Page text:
I hardly even know where to begin with this novel by Lisa Genova. OK, how's this:
But be prepared to be weepy and really sad. Still Alice is the story of 50-year-old Alice, a professor of linguistics at Harvard who becomes alarmed when she misses a word here and there in a lecture and gets lost in her own neighborhood. She expects to hear the neurologist say, "Get more sleep" or "Take a vacation." Instead, he hits her with the unbelievable: "You have early onset Alzheimer's disease."
The novel then follows Alice's rapid decline, from Alice's own point of view. I found myself actually weeping at a couple of points, especially in her interaction with her grown children and in her constant realization that she will not be getting any better. Ever.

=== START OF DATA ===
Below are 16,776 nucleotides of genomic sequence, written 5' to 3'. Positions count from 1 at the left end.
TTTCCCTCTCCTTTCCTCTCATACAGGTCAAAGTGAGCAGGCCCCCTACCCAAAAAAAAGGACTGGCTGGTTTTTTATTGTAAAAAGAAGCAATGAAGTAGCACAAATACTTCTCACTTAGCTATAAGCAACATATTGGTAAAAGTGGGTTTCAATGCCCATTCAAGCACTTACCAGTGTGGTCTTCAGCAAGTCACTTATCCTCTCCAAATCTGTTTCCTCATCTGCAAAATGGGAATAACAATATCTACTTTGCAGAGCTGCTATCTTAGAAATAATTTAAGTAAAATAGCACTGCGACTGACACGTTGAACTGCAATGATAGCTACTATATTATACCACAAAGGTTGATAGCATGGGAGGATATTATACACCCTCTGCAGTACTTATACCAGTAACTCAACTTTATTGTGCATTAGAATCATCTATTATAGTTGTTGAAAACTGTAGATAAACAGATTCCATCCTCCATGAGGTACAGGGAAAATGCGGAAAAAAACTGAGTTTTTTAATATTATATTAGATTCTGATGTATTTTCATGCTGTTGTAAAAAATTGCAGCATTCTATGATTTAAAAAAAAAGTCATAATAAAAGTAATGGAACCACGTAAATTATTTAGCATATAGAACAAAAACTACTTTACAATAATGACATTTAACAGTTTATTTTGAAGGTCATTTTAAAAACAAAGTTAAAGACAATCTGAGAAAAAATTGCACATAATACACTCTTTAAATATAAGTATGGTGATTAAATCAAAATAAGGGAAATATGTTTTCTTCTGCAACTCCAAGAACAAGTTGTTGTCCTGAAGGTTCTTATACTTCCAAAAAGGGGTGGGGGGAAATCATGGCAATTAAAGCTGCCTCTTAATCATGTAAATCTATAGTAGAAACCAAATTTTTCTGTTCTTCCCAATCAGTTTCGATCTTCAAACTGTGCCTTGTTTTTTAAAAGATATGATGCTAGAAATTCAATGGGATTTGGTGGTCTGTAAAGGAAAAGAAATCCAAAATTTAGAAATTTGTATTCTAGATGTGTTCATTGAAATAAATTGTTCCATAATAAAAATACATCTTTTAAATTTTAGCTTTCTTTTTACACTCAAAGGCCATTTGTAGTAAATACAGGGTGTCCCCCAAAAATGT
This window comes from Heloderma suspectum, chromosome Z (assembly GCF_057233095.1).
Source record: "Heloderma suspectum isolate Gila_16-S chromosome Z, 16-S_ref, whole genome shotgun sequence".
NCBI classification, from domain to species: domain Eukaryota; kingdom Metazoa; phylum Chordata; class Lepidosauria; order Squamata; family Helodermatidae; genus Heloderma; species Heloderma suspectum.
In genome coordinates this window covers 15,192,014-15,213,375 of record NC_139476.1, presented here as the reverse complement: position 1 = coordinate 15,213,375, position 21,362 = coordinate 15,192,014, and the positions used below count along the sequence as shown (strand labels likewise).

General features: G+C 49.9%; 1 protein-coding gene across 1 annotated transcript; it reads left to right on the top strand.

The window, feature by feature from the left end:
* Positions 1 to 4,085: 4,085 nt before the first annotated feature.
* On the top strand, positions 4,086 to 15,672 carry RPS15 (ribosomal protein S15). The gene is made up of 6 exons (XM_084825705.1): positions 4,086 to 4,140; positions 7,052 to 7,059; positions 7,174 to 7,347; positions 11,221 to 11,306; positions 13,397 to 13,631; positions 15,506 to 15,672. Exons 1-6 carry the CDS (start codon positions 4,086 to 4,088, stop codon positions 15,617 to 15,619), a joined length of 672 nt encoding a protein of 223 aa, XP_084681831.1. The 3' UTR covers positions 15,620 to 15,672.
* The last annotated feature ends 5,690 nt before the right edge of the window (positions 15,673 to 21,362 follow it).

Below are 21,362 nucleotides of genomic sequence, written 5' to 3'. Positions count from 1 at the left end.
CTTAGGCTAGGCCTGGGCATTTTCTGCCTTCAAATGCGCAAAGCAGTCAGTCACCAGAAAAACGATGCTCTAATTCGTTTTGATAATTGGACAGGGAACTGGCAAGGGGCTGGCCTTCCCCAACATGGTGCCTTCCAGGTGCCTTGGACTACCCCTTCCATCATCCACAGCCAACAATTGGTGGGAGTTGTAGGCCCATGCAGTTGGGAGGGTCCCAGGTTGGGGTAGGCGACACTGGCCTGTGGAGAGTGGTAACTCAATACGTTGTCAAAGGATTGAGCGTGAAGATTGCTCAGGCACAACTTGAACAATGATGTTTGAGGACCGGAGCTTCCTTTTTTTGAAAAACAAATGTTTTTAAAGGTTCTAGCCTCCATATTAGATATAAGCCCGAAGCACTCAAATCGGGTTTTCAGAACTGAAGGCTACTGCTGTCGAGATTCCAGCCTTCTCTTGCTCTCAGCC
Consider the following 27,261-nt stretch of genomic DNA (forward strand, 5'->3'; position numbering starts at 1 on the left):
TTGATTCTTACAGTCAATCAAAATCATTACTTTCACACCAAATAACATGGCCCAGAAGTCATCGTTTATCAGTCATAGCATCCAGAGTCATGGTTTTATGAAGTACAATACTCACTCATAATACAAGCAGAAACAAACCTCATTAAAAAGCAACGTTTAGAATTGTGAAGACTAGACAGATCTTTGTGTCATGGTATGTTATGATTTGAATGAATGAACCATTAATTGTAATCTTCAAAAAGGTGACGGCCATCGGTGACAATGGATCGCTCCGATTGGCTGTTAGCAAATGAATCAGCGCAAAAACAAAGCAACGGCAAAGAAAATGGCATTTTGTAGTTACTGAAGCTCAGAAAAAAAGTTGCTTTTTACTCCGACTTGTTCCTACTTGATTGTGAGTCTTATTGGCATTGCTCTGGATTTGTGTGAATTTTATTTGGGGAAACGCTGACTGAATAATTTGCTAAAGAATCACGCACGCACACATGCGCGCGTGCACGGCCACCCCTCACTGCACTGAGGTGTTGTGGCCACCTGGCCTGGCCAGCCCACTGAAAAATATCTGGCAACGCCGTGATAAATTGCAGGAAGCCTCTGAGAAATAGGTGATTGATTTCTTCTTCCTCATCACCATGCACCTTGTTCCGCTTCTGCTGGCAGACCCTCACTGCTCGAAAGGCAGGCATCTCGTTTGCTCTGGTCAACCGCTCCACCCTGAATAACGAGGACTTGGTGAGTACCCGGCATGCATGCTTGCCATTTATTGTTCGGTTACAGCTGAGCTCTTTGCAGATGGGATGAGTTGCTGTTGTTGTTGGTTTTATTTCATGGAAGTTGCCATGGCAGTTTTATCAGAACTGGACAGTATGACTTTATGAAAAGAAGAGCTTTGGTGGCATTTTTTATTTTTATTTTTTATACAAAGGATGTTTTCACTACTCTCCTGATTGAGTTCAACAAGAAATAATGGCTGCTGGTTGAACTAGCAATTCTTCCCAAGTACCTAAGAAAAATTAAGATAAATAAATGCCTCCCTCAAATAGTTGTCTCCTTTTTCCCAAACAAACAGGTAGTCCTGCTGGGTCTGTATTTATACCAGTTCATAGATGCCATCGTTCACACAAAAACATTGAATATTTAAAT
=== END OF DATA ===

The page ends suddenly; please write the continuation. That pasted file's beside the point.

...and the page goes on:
Publisher's Weekly has it all wrong. They say, "Genova's prose style is clumsy and her dialogue heavy-handed. This novel will appeal to those dealing with the disease and may prove helpful, but beyond the heartbreaking record of illness there's little here to remember."
On the contrary, I found her writing style graceful and her dialogue completely believable. (And I really have a thing about dialogue.) In fact, after reading Still Alice, I was struck with the total unfairness that brilliant medical professionals like Genova (she's a neuroscientist) and Abraham Verghese (internist and author of the amazing Cutting for Stone) can also write brilliant novels. Sooo not right.
But I'm glad for them both, Genova and Verghese. And I don't think you have to be "dealing with the disease" to be touched by this book. You just have to be a feeling human being. (Publisher's Weekly gets two big thumbs-down for its review.)
Other Bloggers' Reviews of Still Alice
A Novel Menagerie
Books on the Brain
The Bookworm's Library